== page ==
Court Theatre’s production of Henrik Ibsen’s “The Lady from the Sea” was canceled before previews in March 2020 due to the pandemic. In the interim, Tony Award-winning playwright Richard Nelson wrote a new translation. The infrequently performed classic, with fresh language, is playing at the Court Theatre through March 27.
Was it worth the wait? The production, directed by Shana Cooper, is a mixed bag—well-acted and intriguing, but sometimes uneven in tone and irritating. It seems to be two plays, a naturalistic one about the tough choices faced by women in a repressive time, and a surrealistic one about a woman as much mermaid as human. The parts don’t harmonize, and can seem as ill-matched as the main characters’ marriage.
Written in 1888, the play centers on Ellida (Chaon Cross), the daughter of a lighthouse keeper who grew up near the open sea. She is married to a doctor in a fjord town, where she complains the water is too warm. Dr. Wangel (Gregory Linington) has two daughters from a previous marriage, and the play opens with Bolette and Hilda celebrating their dead mother’s birthday, reflecting their troubled relationship to Ellida. Ellida first appears with her hair wet, dressed in a long, green gown, looking like a sea creature and out-of-sync with the chatty Victorians around her.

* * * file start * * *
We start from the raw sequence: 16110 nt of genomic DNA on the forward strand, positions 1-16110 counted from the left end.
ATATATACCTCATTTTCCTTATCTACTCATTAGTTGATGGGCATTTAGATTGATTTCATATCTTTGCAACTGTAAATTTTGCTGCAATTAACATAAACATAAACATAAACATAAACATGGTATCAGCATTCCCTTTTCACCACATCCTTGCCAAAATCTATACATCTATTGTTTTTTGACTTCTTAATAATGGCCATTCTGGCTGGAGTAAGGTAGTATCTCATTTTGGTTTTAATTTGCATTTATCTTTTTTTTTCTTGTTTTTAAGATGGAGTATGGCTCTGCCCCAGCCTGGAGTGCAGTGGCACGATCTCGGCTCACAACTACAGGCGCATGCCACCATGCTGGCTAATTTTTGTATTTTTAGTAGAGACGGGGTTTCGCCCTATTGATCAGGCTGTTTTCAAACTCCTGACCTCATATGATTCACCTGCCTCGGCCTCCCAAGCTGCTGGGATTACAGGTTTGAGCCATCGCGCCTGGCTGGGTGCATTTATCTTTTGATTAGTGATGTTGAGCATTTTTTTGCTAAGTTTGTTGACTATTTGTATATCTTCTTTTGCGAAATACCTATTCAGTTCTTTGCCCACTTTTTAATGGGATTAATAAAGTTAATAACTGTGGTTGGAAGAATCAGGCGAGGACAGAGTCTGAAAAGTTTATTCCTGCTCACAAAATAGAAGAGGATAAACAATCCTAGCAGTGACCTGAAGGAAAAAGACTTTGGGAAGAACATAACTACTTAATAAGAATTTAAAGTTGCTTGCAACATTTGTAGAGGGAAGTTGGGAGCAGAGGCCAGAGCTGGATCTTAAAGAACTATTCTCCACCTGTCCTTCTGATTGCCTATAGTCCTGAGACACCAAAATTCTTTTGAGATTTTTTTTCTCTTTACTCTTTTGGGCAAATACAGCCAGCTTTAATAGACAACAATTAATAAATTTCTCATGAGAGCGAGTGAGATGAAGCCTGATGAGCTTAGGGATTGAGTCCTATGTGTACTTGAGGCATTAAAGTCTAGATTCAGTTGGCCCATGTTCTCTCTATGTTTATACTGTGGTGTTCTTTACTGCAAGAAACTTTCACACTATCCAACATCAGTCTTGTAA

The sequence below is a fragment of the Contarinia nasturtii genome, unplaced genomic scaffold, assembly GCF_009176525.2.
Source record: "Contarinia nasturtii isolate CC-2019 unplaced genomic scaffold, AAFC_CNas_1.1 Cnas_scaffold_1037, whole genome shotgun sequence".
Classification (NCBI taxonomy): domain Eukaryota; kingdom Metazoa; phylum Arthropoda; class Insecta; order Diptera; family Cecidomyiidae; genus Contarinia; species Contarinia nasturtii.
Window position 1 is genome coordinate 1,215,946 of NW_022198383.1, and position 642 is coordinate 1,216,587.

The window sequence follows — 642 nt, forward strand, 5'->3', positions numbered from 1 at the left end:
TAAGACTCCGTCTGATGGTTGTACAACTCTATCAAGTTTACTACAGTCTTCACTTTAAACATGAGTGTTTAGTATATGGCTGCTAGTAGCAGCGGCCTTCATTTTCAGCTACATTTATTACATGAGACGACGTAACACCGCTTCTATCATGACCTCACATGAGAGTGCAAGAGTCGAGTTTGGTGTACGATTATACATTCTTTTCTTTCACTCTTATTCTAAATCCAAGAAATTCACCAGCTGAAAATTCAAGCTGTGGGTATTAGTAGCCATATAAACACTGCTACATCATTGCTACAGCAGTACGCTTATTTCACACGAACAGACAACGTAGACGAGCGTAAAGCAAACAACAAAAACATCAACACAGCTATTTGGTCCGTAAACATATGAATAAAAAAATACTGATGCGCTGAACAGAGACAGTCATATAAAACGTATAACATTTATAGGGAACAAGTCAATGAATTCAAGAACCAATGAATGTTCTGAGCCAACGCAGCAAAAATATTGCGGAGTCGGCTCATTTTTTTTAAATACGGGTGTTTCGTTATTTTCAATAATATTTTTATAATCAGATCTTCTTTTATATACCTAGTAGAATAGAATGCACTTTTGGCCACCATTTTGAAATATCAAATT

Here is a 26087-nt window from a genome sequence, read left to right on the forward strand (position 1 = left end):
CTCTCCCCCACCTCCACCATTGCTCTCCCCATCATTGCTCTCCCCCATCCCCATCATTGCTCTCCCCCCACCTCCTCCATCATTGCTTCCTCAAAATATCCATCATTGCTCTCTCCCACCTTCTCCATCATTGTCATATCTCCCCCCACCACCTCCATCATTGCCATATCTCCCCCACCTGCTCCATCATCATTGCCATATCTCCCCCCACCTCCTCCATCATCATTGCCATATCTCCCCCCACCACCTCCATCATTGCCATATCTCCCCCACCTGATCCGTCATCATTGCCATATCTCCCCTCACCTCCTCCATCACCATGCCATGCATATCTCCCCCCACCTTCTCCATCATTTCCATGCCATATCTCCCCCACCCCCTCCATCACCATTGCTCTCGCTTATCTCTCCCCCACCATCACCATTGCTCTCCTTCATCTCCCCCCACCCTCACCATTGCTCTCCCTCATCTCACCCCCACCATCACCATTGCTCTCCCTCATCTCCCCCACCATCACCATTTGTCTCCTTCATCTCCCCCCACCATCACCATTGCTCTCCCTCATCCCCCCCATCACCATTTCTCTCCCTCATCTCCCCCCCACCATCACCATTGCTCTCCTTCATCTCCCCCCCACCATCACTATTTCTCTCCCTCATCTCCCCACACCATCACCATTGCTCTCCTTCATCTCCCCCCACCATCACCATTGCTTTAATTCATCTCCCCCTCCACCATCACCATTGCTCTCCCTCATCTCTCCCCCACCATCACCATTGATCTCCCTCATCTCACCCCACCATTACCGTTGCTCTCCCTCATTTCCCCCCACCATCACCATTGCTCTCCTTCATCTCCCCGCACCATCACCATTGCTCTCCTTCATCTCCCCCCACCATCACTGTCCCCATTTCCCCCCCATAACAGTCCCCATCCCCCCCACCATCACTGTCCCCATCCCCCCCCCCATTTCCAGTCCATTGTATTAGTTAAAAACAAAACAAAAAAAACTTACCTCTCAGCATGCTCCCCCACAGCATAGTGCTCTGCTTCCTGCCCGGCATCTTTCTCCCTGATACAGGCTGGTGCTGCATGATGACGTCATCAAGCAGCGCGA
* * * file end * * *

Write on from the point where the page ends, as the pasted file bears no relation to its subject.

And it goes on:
Years earlier, Ellida loved a sailor (Kelli Simpkins), but he murdered his captain and had to flee. He asked her to wait for him, and he returns, forcing her to choose between him and her safe, but dull husband.
The production is physically beautiful, with a set by designer Andrew Boyce of white sand and rocks, backed by black-mirrored sliding doors, creating double images of the action. Water slowly fills the front of the stage, representing the swelling tide of emotions as relationships are untangled and choices made.
There are terrific performances, particularly by Tanya Thai McBride as the humorous, conflicted Bolette, Angela Morris as the outspoken, emotional Hilda, Samuel Taylor as Bolette’s awkward former tutor Arnholm, and Will Mobley as the comically clueless Lyngstrand, whose vague health troubles are more interesting than his artistic hopes. Dexter Zollicoffer is so engaging as Ballested—the town’s local artist-dance teacher-music director—that it’s a joy whenever he’s on stage.
These scenes contrast with those between Ellida, Wangel and the sailor, which can be both stiffly mannered and emotionally over-the-top. Casting a woman as the sailor was an interesting choice, and Simpkins’ powerful charisma makes Ellida’s temptation more believable. But it was hard to sympathize with Ellida, despite Cross’ emotive powers. Linington’s yearning performance makes it clear that Wangel wants to keep his wife, but she seems like an insensitive pain in the neck.
During transitions and in part of the action, the show uses dance movements by choreographer Erika Chong Shuch, with characters tugging at themselves and each other. This was a well-intended effort to make visual the characters’ inner turmoil. But it was distracting, and pulled viewers out of the play, instead of deeper in.
“The Lady From the Sea” is an interesting experiment, but may leave playgoers as frustrated and confused as its characters.
At Court Theatre, 5535 South Ellis, (773)753-4472, courttheatre.org. Through March 27.